Welcome back folks! Last time we were popping champagne bottles celebrating the end of our first working draft and getting ready for the collaborative process. I’ve been thinking about what this blog means and how to make it most useful, as well as how to best document my collaboration process with Ethan, which is frankly not very well established. We mostly just send each other a heads up on FB messenger. So, in this shorter installment, I will reflect on the process so far and what I would like to do differently next time.
Anyone here knows I’m not very much “established” (whatever that even means) but am still very much in the beginning of a much longer journey. I did, after all, only graduate from undergrad three months ago. It’s quite apparent that I am quite under qualified to talk about any process that “works” or that would be “most effective” for any composer. Instead, I think this is valuable to show my own learning process. I want to share with you my (often many) mistakes to not only document my progression towards becoming a full time professional composer (again, what does that even mean?), but to allow anyone interested in trying their hand at composition insight into the learning and self-evaluation process that must be constant throughout the compositional process.
The first thing I learned is that it’s not necessarily helpful to just give someone a copy of a first draft without acknowledging specific problem spots and what you plan to do in revision. And even though I told him this draft’s a mess playability wise, I didn’t tell him how or acknowledged specific parts where I knew it would be impossible. I just let him figure that out in sight reading it, and that’s very frustrating for the performer.
What’s the solution then? In writing, many editors ask the writer for a few guiding questions so they can best edit the draft. For example, they might ask “What are you really having trouble with? Which parts do you want me to pay most attention to? What kind of problems are looking to fix and how can I help?” Performers, if you want to make a collaboration process smoother with a composer, ask them these questions if they don’t say anything when they give you the draft, I promise it will make things much smoother for both parties.
How would you suggest re-writing this to create that same effect while being playable for one player?
With regards to this sonata, my issues are mainly with playability. There are some parts, particularly in the rising quintuplets that are much more suited for 4-hand piano instead of 2-hand. I got a very predictable response from Ethan which was just “how many hands do you think I have?!” I could have avoided getting him frustrated about my obvious disregard for human’s lack of ability to grow hands if I had asked him: “Many sections of this piece were composed to be more playable in 4-hand piano than 2-hand. I was going for a very full sound and trying to capture the entire range of the keyboard. I know the way it’s written now is not feasible, but how would you suggest re-writing this to create that same effect while being playable for one player? Is there something we can do with the pedals that would help create this effect?” That way, I acknowledge to him that this spot specifically is a problem, why I originally wrote it that way, and asking for his input as a pianist on how to create the desired effect.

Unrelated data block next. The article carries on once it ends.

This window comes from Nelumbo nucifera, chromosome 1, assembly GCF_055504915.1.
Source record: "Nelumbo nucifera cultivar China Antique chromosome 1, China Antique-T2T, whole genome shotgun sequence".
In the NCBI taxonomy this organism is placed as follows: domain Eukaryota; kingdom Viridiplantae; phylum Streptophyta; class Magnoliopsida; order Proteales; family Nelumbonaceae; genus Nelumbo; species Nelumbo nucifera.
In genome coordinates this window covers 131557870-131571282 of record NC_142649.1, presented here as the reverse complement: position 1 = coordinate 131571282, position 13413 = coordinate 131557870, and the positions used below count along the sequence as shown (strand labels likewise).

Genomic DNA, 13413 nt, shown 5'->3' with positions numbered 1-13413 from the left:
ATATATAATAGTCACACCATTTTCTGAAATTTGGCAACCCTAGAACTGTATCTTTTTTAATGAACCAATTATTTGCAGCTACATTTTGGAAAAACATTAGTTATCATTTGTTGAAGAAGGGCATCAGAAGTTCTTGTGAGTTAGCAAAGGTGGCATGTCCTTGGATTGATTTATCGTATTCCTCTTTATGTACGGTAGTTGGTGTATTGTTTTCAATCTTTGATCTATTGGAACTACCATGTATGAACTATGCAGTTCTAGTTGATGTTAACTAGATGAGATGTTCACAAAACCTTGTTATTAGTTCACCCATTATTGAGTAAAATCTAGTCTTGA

For a lot of these sections, I was imagining a play with sostenuto pedals, but I don’t know how to best write them in.
I knew that pedals were going to be used extensively in this movement. Yet I didn’t write in any pedal markings, making this movement look ridiculous. That’s because I wanted to work about playability issues first, and add in pedals as we make it more playable. I should have asked Ethan, “for the secondary theme, with the quintuplets, would it sound that full if I got rid of the thirds in the quintuplets and put down the pedal half-way while the sostenuto pedal is put down for every downbeat. Is that feasible?” For all I know, that could be ridiculous, I honestly have no clue, and it’s fine for a composer to be clueless in the editing stage, that’s what collaborators are for! Our responsibility as composers is to not know everything about the instrument we’re writing for right off the bat, but to learn as much about the instrument as we write for it.
There are a few other issues, there’s a major chord slam at the end that’s way too quick. I should have told Ethan I just don’t know how long to wait before slamming it, but there will be a pause before it. This way, with these few guiding questions (and notice it’s not a lot), hopefully our collaboration will be a little more fruitful and a little less stressful.
Next week will be a very exciting update on this series. Instead of me writing about the collaboration process again, Ethan Valentine will be writing about his experience looking at the music, and hopefully answering some of these guiding questions for everyone. I’m exciting to see what he has to say about the movement and his advice on making it a much more doable composition, and I hope you’re exciting to see his side of things as well.